You know, when l-- when I was a boy your age,
I bought a violin, a beautiful violin.
And I saved for this violin.
And you know what happened to it?
Yes... he smashed it.
Yeah... he smashed it.
David, you're a very lucky boy.
My father never let me have music.
A very lucky boy.
I'm a very lucky boy.
Now shall I play for you?
No. Pick up those pieces.
Bet I could have won.
You'd have been too scared.
Listen. Have a listen.
I told you, tell your friends not to come.
Daddy, there's somebody to see you!
I hope I'm not interrupting.
Uh, Ben Rosen. I was one of the judges.
You left before all the prizes were announced.
You were very good this afternoon, David.
He can play better.
Well, maybe he was a little too good.
Some people don't like that.
We, uh, we gave him a special prize for his courage.
Difficult piece you chose, David.
Daddy chose it.
Well, even great pianists think twice... before tackling the Polonaise.
A prize for losing.
I wouldn't call him a loser.
they all play.
Well, I'm quite sure... David could win lots of competitions...
with the right tuition.
I teach him.
Yeah. You've obviously done very well.
Yeah. No one taught me.
No music teachers, Mr. Rosen.
No, of course. It's just, uh...
it's just a few bad habits...
can sometimes mean the difference between winning... or losing.
Well, perhaps you'd, uh, you'd like to think about it, hmm?
Yeah. You taught yourself?
From the record.
It's...it's very difficult. It's very difficult.
It's... it's the hardest piece in the world, you know?
Will you teach me?
one day you will play it.
You will make me very proud...
very proud, won't you, David?
And, uh... next time... What are we going to do?
We're going to win?
We're going to win, yes.
So... good night.
Good night, Daddy.
Come. Come, come, come.
Don't touch. Don't touch.
Mr. Rosen, I have decided I would like... you teach David...
Rachmaninoff? Don't be ridiculous.
But he can play it already.
He's just a boy.
How can he express that sort of passion?
You are a passionate man, Mr. Rosen.
You will teach him, no?
I will teach him what I think is best.
Rachmaninoff is best.
You're his teacher. I'll let you decide.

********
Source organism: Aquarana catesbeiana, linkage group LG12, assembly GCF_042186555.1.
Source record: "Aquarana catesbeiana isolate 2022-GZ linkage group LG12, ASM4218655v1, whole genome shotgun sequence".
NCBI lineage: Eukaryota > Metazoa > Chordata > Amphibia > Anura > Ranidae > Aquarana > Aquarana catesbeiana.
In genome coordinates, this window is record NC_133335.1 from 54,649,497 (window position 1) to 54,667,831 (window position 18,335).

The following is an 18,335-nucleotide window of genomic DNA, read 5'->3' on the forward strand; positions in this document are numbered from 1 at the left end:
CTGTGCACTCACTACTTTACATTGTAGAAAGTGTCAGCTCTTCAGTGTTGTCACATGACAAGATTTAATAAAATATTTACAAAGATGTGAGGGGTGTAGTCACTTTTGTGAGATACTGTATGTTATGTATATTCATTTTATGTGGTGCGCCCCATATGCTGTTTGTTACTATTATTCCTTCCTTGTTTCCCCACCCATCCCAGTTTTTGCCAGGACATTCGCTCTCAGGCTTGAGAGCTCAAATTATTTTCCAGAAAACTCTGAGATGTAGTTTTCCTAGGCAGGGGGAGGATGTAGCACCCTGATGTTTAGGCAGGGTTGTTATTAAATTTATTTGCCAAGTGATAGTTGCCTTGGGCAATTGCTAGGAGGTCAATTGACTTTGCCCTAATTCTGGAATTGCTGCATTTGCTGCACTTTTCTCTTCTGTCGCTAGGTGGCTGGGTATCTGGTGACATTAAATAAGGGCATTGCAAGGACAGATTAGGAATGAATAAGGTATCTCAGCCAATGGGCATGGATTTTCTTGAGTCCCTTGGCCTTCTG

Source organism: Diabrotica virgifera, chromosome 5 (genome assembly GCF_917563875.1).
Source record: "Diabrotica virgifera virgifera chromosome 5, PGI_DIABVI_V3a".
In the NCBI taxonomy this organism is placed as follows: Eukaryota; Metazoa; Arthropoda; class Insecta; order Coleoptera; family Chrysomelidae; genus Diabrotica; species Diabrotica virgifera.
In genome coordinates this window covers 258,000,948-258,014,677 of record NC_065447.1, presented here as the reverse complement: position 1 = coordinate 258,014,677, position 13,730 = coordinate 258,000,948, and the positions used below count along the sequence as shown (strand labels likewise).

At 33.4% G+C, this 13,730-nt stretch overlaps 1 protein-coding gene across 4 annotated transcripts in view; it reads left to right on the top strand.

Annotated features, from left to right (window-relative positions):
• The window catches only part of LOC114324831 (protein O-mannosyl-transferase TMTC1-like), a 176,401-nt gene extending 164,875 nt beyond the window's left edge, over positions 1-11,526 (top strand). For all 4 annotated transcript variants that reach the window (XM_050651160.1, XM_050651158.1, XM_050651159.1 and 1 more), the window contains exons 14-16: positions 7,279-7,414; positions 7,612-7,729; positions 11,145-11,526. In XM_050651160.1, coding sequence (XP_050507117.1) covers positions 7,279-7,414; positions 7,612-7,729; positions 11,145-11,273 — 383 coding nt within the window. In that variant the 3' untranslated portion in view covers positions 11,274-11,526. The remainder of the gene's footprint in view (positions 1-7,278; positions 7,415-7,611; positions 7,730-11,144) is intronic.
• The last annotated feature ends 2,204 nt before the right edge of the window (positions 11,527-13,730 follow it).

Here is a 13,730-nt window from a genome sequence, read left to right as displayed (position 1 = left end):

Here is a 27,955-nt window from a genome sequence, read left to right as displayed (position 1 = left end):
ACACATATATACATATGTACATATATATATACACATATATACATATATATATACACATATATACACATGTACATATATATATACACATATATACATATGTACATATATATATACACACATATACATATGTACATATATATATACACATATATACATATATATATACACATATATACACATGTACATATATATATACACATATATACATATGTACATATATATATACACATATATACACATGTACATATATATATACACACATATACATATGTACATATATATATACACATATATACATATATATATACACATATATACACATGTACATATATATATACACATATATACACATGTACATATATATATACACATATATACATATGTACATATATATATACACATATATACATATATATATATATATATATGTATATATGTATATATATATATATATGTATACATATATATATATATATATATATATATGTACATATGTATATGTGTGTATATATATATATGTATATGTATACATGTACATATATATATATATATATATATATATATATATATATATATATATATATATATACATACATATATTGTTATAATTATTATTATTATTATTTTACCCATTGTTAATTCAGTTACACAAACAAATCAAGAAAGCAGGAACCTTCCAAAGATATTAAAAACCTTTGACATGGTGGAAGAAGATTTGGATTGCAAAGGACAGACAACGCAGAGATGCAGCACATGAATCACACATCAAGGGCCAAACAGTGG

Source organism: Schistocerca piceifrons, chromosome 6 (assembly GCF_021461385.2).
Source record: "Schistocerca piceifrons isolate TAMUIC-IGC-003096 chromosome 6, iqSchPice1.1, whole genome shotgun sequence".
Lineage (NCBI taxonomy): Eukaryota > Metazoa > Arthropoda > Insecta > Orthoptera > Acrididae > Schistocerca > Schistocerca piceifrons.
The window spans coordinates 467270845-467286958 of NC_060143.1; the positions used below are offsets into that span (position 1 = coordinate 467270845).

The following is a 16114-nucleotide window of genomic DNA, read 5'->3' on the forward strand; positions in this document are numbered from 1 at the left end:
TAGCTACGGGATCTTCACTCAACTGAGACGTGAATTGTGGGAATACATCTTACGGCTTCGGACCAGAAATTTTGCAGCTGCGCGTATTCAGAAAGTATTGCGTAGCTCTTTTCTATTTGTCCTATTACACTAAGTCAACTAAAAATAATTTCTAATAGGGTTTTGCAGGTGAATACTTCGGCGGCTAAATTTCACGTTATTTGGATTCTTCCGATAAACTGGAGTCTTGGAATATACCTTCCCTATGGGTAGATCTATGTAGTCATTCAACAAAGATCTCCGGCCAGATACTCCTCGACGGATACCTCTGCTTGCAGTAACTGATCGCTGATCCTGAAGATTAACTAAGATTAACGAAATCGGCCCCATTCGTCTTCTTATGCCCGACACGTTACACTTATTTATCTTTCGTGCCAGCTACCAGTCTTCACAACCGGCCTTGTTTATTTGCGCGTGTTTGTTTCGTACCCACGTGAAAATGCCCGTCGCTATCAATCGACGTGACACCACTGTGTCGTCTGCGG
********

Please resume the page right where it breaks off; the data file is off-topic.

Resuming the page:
We'll start with Mozart.
I can't afford to pay.
Come on, David. Sylvia's getting wet.
Oh, sorry, Sylvia. Sorry. Bye-bye, Tony. Bye.
See you later.
It's raining cats and dogs!
Dogs and pussycats!
You'll be all right, then, David?
I'm fine, I'm fine, I'm fine, thank you.
This is it. Home sweet home.
Oh, you can play.
Oh, kind of, kind of, kind of play.
Kind, sweet Sylvia. Chopin, Sylvia. Chopinzee! The pole. Polski.
Like Daddy a-and his family...
before they were concentrated.
How long have you been here, David?
Oh, golly, I don't know. A few years, I think. Eons, I suppose. How does that sound?
And Schubert. Schubert.
Nothing wrong with Schubert, of course--except syphilis.
Was it syphilis? I think it was.
And then he got typhoid on top of that, so that was the end of him.
We lost him. That was a bit careless of us, wasn't it? We lost him...
So, you're back?
Oh, Jim, Jim, Jim, I've been a naughty boy. Was I a naughty boy?
I was about to send out a search party.
Oh, a party, a party. I won't be invited again...
He came into my restaurant and seemed a bit lost.
Oh, he's very good at that.
Thanks for bringing him home.
We'll have a party... Bye, David.
It's time for a wine. A very fine time. A Mardi Gras. A nice long cigar.
The winner and our youngest ever state champion... David Helfgott!
Mr. Rosen... We won! We won!
Thanks to Mozart, hmm?
And now he can play Rachmaninoff.
And now to present David with the prize money,
our very special guest from America, ladies and gentlemen,
currently on tour in Australia...
Mr. lsaac Stern.
You have a very special talent, David.
Oh, th-thank you, thank you, Mr. Stern.